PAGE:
Once upon a time, presidential candidates were expected to have more than passing experience in government, as well as the maturity and wisdom that sometimes come with age. But that has changed, apparently.
Barack Obama was in the U.S. Senate for only two years before he began his bid for the presidency and had only four years of service in Congress when he was sworn in as president. He was just 47 years old at the time.
This year, the trend toward youth and/or inexperience has continued.
Texas Sen. Ted Cruz, 44 and with all of two years in the Senate under his belt (plus time in the George W. Bush administration and as Texas’ solicitor general), has already jumped into the GOP presidential contest.
He was followed into the race by Kentucky Sen. Rand Paul, 52, who has been in the Senate for four years. And they were followed into the race by 43-year-old Florida Sen. Marco Rubio, also in his first term in the Senate.
Of the three, Rubio is the only one with extensive legislative experience outside of Congress; having served more than four terms in the Florida House, including a time as speaker.
A fourth Republican hopeful, Wisconsin Gov. Scott Walker, is only 47 years old but is in his second term as the state’s top officeholder. Like Rubio, he has extensive governmental experience, including eight years in the Wisconsin Assembly and two terms as a Milwaukee County executive.
Louisiana Gov. Bobby Jindal is also expected to join the GOP race and is, like Rubio, just 43 years old. But he has more government experience than most in the race, including service as secretary of Louisiana’s Department of Health and Hospitals, assistant secretary for Health and Human Services for Planning and Evaluation under President George W. Bush, and two terms in Congress. He is in his second term as governor.
There have been a number of young presidents and some without much experience in government. But there have been very few over the past century who, like Cruz and Paul, were both young and relatively inexperienced.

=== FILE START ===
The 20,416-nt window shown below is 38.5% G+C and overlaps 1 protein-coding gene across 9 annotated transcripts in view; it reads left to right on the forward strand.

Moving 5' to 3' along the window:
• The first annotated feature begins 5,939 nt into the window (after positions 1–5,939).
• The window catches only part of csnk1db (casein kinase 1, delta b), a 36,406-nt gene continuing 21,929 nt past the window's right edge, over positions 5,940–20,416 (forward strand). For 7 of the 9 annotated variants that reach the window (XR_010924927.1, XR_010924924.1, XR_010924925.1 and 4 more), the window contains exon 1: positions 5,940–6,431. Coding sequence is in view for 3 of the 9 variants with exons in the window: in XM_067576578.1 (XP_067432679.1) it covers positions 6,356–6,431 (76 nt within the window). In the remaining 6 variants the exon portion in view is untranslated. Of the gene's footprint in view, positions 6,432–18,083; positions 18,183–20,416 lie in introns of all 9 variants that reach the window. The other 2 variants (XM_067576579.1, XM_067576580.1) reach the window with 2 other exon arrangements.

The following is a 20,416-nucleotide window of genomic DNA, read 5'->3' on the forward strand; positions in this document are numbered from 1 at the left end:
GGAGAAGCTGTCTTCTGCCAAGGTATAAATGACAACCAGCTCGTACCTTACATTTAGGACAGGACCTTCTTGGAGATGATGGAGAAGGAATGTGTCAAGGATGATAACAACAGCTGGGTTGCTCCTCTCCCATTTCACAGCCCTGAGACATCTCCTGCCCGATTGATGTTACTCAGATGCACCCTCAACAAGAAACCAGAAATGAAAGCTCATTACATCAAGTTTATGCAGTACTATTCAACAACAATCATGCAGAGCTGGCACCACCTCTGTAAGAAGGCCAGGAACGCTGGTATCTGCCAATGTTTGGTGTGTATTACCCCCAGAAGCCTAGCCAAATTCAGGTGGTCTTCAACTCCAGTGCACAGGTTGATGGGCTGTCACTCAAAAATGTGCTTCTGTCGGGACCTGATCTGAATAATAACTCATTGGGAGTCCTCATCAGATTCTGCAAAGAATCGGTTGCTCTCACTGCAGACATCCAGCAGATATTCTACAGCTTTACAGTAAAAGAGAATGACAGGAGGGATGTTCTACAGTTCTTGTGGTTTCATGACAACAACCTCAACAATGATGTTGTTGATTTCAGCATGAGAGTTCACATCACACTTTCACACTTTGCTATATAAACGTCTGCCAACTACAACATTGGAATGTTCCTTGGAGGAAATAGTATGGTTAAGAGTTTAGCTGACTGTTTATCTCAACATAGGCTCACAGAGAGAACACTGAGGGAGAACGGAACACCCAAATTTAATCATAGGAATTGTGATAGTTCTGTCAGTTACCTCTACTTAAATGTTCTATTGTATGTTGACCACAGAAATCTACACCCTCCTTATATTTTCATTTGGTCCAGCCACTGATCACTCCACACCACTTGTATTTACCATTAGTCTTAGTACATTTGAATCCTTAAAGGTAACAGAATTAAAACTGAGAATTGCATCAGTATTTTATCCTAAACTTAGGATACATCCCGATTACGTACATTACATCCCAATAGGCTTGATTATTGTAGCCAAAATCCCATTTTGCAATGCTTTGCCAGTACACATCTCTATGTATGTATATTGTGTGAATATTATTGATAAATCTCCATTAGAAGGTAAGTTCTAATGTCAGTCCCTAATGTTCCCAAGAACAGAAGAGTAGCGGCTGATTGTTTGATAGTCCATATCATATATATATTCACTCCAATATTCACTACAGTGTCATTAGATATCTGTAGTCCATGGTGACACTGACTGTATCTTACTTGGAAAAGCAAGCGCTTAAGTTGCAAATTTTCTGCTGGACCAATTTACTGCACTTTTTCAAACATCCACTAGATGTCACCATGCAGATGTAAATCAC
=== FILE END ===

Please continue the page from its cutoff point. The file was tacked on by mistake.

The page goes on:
Bill Clinton was 46 when he was sworn in as president, but he had already served as governor for a dozen years. John F. Kennedy was 43 at the time of his inauguration, but he was elected to his second Senate term in 1958, and he had also served three terms in the House.
Theodore Roosevelt was inaugurated shortly before he turned 43, but he had already had an extensive career in government, serving in the New York Assembly, as governor of the Empire State and as vice president.
More recently, Jimmy Carter was 52 when he was sworn in as president, and he had served only a single term as governor. George W. Bush, 54 at the time of his inauguration, was in his second term as governor when he was elected president. Both men left office with low poll ratings.
Each of our nation’s first seven presidents, from George Washington through Thomas Jefferson and James Madison to Andrew Jackson, was in his late 50s or early 60s. When inaugurated, four of them were 57 years old, one was 58 and two were 61. And that was before modern medicine, when life expectancy was shorter.
Age certainly doesn’t guarantee wisdom, and experience doesn’t guarantee skill or success. Still, it’s interesting that as ideology has started to trump pragmatism in our politics, less experienced and/or younger hopefuls are seeking to have their say earlier.
Anyone can espouse an ideology, of course, and advocating it is merely a small step for true believers, whether they are 65 years old, 45 or 25. Lacking maturity, experience or wisdom isn’t a liability if you have an ideology to follow.
If you are a conservative or a liberal, you have a lens through which you can evaluate everything. You don’t need to know how to work with others or negotiate compromises. Experience in government is unimportant, maybe even a liability; credentials are unnecessary. Indeed, decades of experience in government and politics means that you are part of the problem, not the solution.
The general trend toward youth and inexperience isn’t limited to running for president, of course.
Thirty or 40 years ago, freshmen in Congress were expected to spend time listening to and learning from senior members. Knowledge needed to be acquired, facts and arguments had to be digested. Now, many freshmen figure they know as much as those with seniority – or at least they have equally strong opinions – alleviating any need to defer to veterans of Capitol Hill.
Of course, more than a few 2016 hopefuls have led full lives and can point to extensive experience in government and with public policy. Hillary Rodham Clinton, 67, served in the Senate and as secretary of state. Jeb Bush, 62, served eight years as governor of Florida, and Rick Perry, 65, served three terms as governor of Texas.
Mike Huckabee, 59, served more than 10 years as governor of Arkansas, while Rick Santorum, 56, served two terms in the Senate and, before that, two terms in the House. Lindsey Graham, 59, is in his third term in the Senate after five terms in the House.
Given Obama’s less-than-sterling performance in office, you might expect voters to look for extensive experience and even the wisdom that comes from age when they evaluate the candidates for the presidency in 2016. But times have changed, and we will need to wait to see whether they care about maturity and experience.